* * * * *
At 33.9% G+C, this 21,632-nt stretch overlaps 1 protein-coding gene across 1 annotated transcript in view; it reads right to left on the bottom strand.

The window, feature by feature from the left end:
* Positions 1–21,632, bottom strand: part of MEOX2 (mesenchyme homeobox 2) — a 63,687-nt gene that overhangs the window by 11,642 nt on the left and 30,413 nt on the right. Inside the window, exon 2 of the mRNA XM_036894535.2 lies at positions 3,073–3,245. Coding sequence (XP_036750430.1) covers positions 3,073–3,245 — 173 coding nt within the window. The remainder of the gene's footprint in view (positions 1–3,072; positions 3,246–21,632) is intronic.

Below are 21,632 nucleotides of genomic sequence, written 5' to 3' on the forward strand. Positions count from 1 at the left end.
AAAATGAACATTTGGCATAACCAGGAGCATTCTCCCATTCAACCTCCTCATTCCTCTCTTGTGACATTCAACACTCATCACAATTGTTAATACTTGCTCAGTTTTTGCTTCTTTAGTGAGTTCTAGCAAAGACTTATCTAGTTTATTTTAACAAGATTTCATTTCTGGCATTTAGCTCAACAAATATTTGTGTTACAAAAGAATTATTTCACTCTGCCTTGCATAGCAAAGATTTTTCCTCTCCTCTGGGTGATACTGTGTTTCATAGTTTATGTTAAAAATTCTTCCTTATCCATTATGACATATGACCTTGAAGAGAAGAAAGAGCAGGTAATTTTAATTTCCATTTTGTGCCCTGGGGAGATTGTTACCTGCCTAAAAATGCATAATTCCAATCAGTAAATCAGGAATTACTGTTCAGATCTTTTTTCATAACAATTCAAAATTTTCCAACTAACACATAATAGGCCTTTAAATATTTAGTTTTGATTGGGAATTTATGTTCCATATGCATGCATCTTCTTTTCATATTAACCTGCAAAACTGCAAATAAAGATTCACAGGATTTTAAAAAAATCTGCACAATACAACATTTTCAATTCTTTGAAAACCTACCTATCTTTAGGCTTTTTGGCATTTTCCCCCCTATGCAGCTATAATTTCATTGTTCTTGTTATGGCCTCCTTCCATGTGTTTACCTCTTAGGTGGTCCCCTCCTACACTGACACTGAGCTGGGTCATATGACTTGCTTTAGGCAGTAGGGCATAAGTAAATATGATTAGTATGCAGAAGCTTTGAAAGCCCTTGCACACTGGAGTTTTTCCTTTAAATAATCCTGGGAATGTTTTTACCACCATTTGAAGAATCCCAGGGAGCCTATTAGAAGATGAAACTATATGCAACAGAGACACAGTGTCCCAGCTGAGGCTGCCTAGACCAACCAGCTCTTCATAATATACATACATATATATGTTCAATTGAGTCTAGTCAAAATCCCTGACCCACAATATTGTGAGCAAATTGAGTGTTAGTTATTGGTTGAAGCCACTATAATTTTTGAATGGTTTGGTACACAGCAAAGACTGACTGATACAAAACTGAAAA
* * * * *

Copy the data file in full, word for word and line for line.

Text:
At 33.9% G+C, this 21,632-nt stretch overlaps 1 protein-coding gene across 1 annotated transcript in view; it reads right to left on the bottom strand.

The window, feature by feature from the left end:
* Positions 1–21,632, bottom strand: part of MEOX2 (mesenchyme homeobox 2) — a 63,687-nt gene that overhangs the window by 11,642 nt on the left and 30,413 nt on the right. Inside the window, exon 2 of the mRNA XM_036894535.2 lies at positions 3,073–3,245. Coding sequence (XP_036750430.1) covers positions 3,073–3,245 — 173 coding nt within the window. The remainder of the gene's footprint in view (positions 1–3,072; positions 3,246–21,632) is intronic.

Below are 21,632 nucleotides of genomic sequence, written 5' to 3' on the forward strand. Positions count from 1 at the left end.
AAAATGAACATTTGGCATAACCAGGAGCATTCTCCCATTCAACCTCCTCATTCCTCTCTTGTGACATTCAACACTCATCACAATTGTTAATACTTGCTCAGTTTTTGCTTCTTTAGTGAGTTCTAGCAAAGACTTATCTAGTTTATTTTAACAAGATTTCATTTCTGGCATTTAGCTCAACAAATATTTGTGTTACAAAAGAATTATTTCACTCTGCCTTGCATAGCAAAGATTTTTCCTCTCCTCTGGGTGATACTGTGTTTCATAGTTTATGTTAAAAATTCTTCCTTATCCATTATGACATATGACCTTGAAGAGAAGAAAGAGCAGGTAATTTTAATTTCCATTTTGTGCCCTGGGGAGATTGTTACCTGCCTAAAAATGCATAATTCCAATCAGTAAATCAGGAATTACTGTTCAGATCTTTTTTCATAACAATTCAAAATTTTCCAACTAACACATAATAGGCCTTTAAATATTTAGTTTTGATTGGGAATTTATGTTCCATATGCATGCATCTTCTTTTCATATTAACCTGCAAAACTGCAAATAAAGATTCACAGGATTTTAAAAAAATCTGCACAATACAACATTTTCAATTCTTTGAAAACCTACCTATCTTTAGGCTTTTTGGCATTTTCCCCCCTATGCAGCTATAATTTCATTGTTCTTGTTATGGCCTCCTTCCATGTGTTTACCTCTTAGGTGGTCCCCTCCTACACTGACACTGAGCTGGGTCATATGACTTGCTTTAGGCAGTAGGGCATAAGTAAATATGATTAGTATGCAGAAGCTTTGAAAGCCCTTGCACACTGGAGTTTTTCCTTTAAATAATCCTGGGAATGTTTTTACCACCATTTGAAGAATCCCAGGGAGCCTATTAGAAGATGAAACTATATGCAACAGAGACACAGTGTCCCAGCTGAGGCTGCCTAGACCAACCAGCTCTTCATAATATACATACATATATATGTTCAATTGAGTCTAGTCAAAATCCCTGACCCACAATATTGTGAGCAAATTGAGTGTTAGTTATTGGTTGAAGCCACTATAATTTTTGAATGGTTTGGTACACAGCAAAGACTGACTGATACAAAACTGAAAA